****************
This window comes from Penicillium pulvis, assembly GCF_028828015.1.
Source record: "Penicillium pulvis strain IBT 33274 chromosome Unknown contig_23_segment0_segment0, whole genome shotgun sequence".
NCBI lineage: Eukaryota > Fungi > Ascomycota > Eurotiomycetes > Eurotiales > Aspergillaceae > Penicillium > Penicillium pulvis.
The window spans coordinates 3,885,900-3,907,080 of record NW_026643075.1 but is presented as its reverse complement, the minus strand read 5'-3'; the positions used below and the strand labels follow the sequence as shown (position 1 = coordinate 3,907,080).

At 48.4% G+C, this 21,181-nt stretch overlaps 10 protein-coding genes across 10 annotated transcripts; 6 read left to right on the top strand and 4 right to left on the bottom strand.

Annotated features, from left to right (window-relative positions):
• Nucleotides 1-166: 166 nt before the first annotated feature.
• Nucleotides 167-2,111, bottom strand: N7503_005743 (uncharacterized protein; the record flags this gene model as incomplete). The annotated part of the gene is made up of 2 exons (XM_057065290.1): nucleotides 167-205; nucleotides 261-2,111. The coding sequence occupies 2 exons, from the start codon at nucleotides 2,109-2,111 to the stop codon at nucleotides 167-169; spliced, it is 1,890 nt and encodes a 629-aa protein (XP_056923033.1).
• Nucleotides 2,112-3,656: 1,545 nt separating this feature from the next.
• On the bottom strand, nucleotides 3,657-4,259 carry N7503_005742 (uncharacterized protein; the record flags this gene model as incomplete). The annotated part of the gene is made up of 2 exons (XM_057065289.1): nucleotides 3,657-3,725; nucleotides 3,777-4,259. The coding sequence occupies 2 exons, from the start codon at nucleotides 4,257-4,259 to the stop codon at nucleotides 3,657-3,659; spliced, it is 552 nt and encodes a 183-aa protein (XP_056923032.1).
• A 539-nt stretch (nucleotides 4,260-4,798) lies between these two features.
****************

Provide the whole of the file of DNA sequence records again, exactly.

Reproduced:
This window comes from Penicillium pulvis, assembly GCF_028828015.1.
Source record: "Penicillium pulvis strain IBT 33274 chromosome Unknown contig_23_segment0_segment0, whole genome shotgun sequence".
NCBI lineage: Eukaryota > Fungi > Ascomycota > Eurotiomycetes > Eurotiales > Aspergillaceae > Penicillium > Penicillium pulvis.
The window spans coordinates 3,885,900-3,907,080 of record NW_026643075.1 but is presented as its reverse complement, the minus strand read 5'-3'; the positions used below and the strand labels follow the sequence as shown (position 1 = coordinate 3,907,080).

At 48.4% G+C, this 21,181-nt stretch overlaps 10 protein-coding genes across 10 annotated transcripts; 6 read left to right on the top strand and 4 right to left on the bottom strand.

Annotated features, from left to right (window-relative positions):
• Nucleotides 1-166: 166 nt before the first annotated feature.
• Nucleotides 167-2,111, bottom strand: N7503_005743 (uncharacterized protein; the record flags this gene model as incomplete). The annotated part of the gene is made up of 2 exons (XM_057065290.1): nucleotides 167-205; nucleotides 261-2,111. The coding sequence occupies 2 exons, from the start codon at nucleotides 2,109-2,111 to the stop codon at nucleotides 167-169; spliced, it is 1,890 nt and encodes a 629-aa protein (XP_056923033.1).
• Nucleotides 2,112-3,656: 1,545 nt separating this feature from the next.
• On the bottom strand, nucleotides 3,657-4,259 carry N7503_005742 (uncharacterized protein; the record flags this gene model as incomplete). The annotated part of the gene is made up of 2 exons (XM_057065289.1): nucleotides 3,657-3,725; nucleotides 3,777-4,259. The coding sequence occupies 2 exons, from the start codon at nucleotides 4,257-4,259 to the stop codon at nucleotides 3,657-3,659; spliced, it is 552 nt and encodes a 183-aa protein (XP_056923032.1).
• A 539-nt stretch (nucleotides 4,260-4,798) lies between these two features.